After two years of record-breaking water levels on Lake Ontario and the St. Lawrence River, the International Joint Commission (IJC) chose in February 2020 to order an immediate and thorough review of the outflow management plan for the lake.
The project, called the Expedited Review of Plan 2014, includes two phases. The first phase, now complete, focused on providing information quickly enough to aid the response to any near-term recurrence of extreme high water events. The second phase, just beginning, will provide for a more sweeping analysis of the outflow regimen known as Plan 2014.
The Phase 1 effort included an innovative application that the IJC’s International Lake Ontario-St. Lawrence River Board can now use to better understand the potential consequences of the outflow decisions they make under extreme high water circumstances.
The information needed to support board outflow decisions became the focus of Phase 1 because Lake Ontario remained very high when decisions were being made about the review in early 2020. Many were concerned spring flooding could recur.
For the Plan 2014 expedited review, the IJC concluded that gathering data to support the board’s decision making was the fastest way to prepare for a possible return of extreme high water. The IJC’s Great Lakes-St. Lawrence River Adaptive Management (GLAM) Committee is conducting the review.
“The conditions in 2017 and 2019 were record-breaking and beyond those ever experienced by the board,” said Wendy Leger, Canadian co-chair of the GLAM Committee. “The board needs more data on how adjustments to outflows might help or harm the situation across interests and regions, should such extreme conditions return in the future.”
Plan 2014, which regulates outflow of water from Lake Ontario into the St. Lawrence through a dam on the upper river, went into effect in January 2017. The six-member board oversees the operation of Plan 2014 and has authority to change the planned outflow from the lake, or “deviate” from the plan, when levels reach extreme high or low trigger points.
The board works in the background most of the time, though it gets plenty of attention during times of extreme high water.
Such was the case in 2017, 2019 and early 2020 when the board was very active in addressing damaging high water and some called for it to do even more.
In 2017, unprecedented precipitation and increased supply from the upper Great Lakes drove waters to record-breaking levels, causing serious flooding and other impacts. Even higher water levels occurred in 2019, resulting in another round of severe impacts.
Edgemere Drive in Greece, New York, flooded by Lake Ontario, May 2017. Credit: IJC
Home flooded in Beauharnois, Quebec, June 2019. Credit: IJC
The evidence is clear that natural factors and weather patterns caused the high water conditions in 2017 and 2019. Nonetheless, some stakeholders asked if Plan 2014 had played a role. To ensure that these questions were addressed, the IJC ordered the expedited review to be started at once.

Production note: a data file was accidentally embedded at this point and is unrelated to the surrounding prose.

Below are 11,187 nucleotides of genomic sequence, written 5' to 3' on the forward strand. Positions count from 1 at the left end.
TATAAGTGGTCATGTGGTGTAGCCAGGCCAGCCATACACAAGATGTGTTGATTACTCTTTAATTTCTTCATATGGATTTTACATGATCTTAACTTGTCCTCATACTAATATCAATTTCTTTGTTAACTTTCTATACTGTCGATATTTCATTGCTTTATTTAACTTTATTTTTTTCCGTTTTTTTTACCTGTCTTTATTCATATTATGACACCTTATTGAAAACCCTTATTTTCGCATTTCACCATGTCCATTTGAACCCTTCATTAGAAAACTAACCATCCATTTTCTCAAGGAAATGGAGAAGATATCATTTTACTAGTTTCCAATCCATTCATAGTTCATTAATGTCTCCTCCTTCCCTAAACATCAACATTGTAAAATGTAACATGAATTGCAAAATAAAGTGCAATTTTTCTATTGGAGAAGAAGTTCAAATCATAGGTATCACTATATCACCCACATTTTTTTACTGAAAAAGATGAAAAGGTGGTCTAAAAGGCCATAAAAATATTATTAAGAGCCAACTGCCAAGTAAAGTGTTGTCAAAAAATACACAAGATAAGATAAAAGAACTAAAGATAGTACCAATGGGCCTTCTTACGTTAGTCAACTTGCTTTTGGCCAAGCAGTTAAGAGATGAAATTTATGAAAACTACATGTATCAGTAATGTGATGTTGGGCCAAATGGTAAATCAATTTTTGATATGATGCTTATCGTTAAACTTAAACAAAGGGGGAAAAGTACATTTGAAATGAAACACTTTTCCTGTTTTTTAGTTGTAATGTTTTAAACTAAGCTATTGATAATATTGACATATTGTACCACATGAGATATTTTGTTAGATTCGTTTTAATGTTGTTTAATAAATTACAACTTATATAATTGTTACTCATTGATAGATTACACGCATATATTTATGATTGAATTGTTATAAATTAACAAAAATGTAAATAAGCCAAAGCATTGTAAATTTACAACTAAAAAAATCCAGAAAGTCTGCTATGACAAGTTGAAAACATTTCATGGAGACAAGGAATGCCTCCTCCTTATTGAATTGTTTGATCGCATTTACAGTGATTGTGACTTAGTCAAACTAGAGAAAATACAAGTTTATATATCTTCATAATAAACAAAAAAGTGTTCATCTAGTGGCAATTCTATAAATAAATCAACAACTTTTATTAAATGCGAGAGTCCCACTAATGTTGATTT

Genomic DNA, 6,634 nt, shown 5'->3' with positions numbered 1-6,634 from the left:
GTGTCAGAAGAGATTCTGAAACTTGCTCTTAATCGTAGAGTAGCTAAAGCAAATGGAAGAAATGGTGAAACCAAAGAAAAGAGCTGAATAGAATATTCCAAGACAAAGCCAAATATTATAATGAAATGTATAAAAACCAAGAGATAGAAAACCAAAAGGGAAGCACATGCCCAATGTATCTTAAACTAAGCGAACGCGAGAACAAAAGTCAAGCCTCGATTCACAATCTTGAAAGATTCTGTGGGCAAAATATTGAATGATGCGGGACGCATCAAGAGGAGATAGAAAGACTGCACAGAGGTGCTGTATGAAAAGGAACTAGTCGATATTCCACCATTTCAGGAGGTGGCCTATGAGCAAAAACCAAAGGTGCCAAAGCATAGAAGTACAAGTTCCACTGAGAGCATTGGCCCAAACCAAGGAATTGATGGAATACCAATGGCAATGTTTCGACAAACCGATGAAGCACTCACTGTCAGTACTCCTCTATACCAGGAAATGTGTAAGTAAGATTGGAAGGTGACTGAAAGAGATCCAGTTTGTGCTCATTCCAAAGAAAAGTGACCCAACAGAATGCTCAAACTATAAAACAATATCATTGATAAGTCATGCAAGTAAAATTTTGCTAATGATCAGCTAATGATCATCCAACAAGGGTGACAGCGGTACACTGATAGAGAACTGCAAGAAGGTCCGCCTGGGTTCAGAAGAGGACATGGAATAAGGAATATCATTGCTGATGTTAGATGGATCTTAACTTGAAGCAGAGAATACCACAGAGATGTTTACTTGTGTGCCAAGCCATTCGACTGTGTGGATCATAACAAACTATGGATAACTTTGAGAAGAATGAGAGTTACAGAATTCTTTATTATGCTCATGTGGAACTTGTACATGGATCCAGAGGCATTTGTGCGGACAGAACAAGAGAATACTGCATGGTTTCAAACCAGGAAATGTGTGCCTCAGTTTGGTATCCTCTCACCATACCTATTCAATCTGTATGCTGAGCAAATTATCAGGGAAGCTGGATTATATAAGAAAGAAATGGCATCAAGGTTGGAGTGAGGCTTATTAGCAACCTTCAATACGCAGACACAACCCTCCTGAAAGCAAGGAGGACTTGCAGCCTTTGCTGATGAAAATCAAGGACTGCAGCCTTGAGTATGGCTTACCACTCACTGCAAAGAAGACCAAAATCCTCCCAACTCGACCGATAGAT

Because an outflow change can lower levels in one part of the system but raise them in others, it is important for board members to understand potential impacts throughout the system. Better information about these incremental impacts of an outflow decision during high water conditions became the focus of Phase 1.
As part of the Phase 1 review, the GLAM Committee collected information on high water impacts in 2017 and 2019 from water system operators, marinas and yacht clubs, tourist venues and municipalities. The committee gathered data from more than 3,000 shoreline respondents to online questionnaires and analyzed geospatial imagery to estimate shoreline impacts and conducted on-site visits. The GLAM Committee also studied ecosystems of Lake St. Lawrence, assessed ice conditions and conducted an economic analysis to determine impacts on commercial shippers.
GLAM developed a decision support tool to help integrate and present this information in a meaningful way.
The tool incorporates data on high-water impacts and synthesizes this data to project potential impacts for the coming six months and shows how a proposed outflow strategy or deviation would change those impacts.
“The tool brings together all of the gathered data into maps, charts and graphs that display how water levels and associated impacts might change if an alternative outflow strategy were pursued,” said John Allis, US co-chair of the GLAM Committee.
The GLAM Committee further supported the board by identifying potential new strategies to adjust outflow limits set in Plan 2014 that govern outflow when water levels are very high. These strategies will be further explored in Phase 2 of the plan review.
Amid its technical work and data gathering efforts, the committee opened new lines of communication with the public, shoreline business owners and municipalities, and Indigenous Nations affected by water level changes in the Lake Ontario and St. Lawrence River system.
Phase 2 of the Expedited Review of Plan 2014 is tentatively scheduled to end in late 2024.
The GLAM Committee's Phase 1 report on the Expedited Review of Plan 2014 will be published in the coming weeks.
Steve Orr is a science writer in Rochester, New York, who has been assisting the Great Lakes-St. Lawrence River Adaptive Management Committee with the Plan 2014 expedited review.